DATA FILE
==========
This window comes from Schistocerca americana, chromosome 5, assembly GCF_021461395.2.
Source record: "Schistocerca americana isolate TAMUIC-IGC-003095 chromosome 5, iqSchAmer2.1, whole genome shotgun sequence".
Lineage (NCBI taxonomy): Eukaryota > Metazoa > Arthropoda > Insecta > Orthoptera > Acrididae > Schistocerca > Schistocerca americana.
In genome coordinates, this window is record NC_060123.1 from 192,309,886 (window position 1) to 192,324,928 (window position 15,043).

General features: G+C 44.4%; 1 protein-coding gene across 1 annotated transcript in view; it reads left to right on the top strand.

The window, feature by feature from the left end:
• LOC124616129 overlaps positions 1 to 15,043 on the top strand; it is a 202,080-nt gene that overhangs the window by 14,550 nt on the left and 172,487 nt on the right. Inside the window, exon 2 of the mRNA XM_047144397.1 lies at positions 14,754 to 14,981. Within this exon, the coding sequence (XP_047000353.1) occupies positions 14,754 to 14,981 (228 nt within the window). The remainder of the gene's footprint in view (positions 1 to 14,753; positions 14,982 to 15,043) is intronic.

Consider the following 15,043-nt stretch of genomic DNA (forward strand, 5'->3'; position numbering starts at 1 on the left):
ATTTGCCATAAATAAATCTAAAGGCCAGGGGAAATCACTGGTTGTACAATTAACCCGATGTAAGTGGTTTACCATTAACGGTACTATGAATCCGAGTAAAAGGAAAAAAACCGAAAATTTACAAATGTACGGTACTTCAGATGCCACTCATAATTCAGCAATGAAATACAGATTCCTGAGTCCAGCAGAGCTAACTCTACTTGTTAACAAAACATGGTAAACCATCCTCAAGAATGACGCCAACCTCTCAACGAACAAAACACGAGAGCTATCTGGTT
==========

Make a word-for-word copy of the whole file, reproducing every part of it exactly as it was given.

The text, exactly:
This window comes from Schistocerca americana, chromosome 5, assembly GCF_021461395.2.
Source record: "Schistocerca americana isolate TAMUIC-IGC-003095 chromosome 5, iqSchAmer2.1, whole genome shotgun sequence".
Lineage (NCBI taxonomy): Eukaryota > Metazoa > Arthropoda > Insecta > Orthoptera > Acrididae > Schistocerca > Schistocerca americana.
In genome coordinates, this window is record NC_060123.1 from 192,309,886 (window position 1) to 192,324,928 (window position 15,043).

General features: G+C 44.4%; 1 protein-coding gene across 1 annotated transcript in view; it reads left to right on the top strand.

The window, feature by feature from the left end:
• LOC124616129 overlaps positions 1 to 15,043 on the top strand; it is a 202,080-nt gene that overhangs the window by 14,550 nt on the left and 172,487 nt on the right. Inside the window, exon 2 of the mRNA XM_047144397.1 lies at positions 14,754 to 14,981. Within this exon, the coding sequence (XP_047000353.1) occupies positions 14,754 to 14,981 (228 nt within the window). The remainder of the gene's footprint in view (positions 1 to 14,753; positions 14,982 to 15,043) is intronic.

Consider the following 15,043-nt stretch of genomic DNA (forward strand, 5'->3'; position numbering starts at 1 on the left):
ATTTGCCATAAATAAATCTAAAGGCCAGGGGAAATCACTGGTTGTACAATTAACCCGATGTAAGTGGTTTACCATTAACGGTACTATGAATCCGAGTAAAAGGAAAAAAACCGAAAATTTACAAATGTACGGTACTTCAGATGCCACTCATAATTCAGCAATGAAATACAGATTCCTGAGTCCAGCAGAGCTAACTCTACTTGTTAACAAAACATGGTAAACCATCCTCAAGAATGACGCCAACCTCTCAACGAACAAAACACGAGAGCTATCTGGTT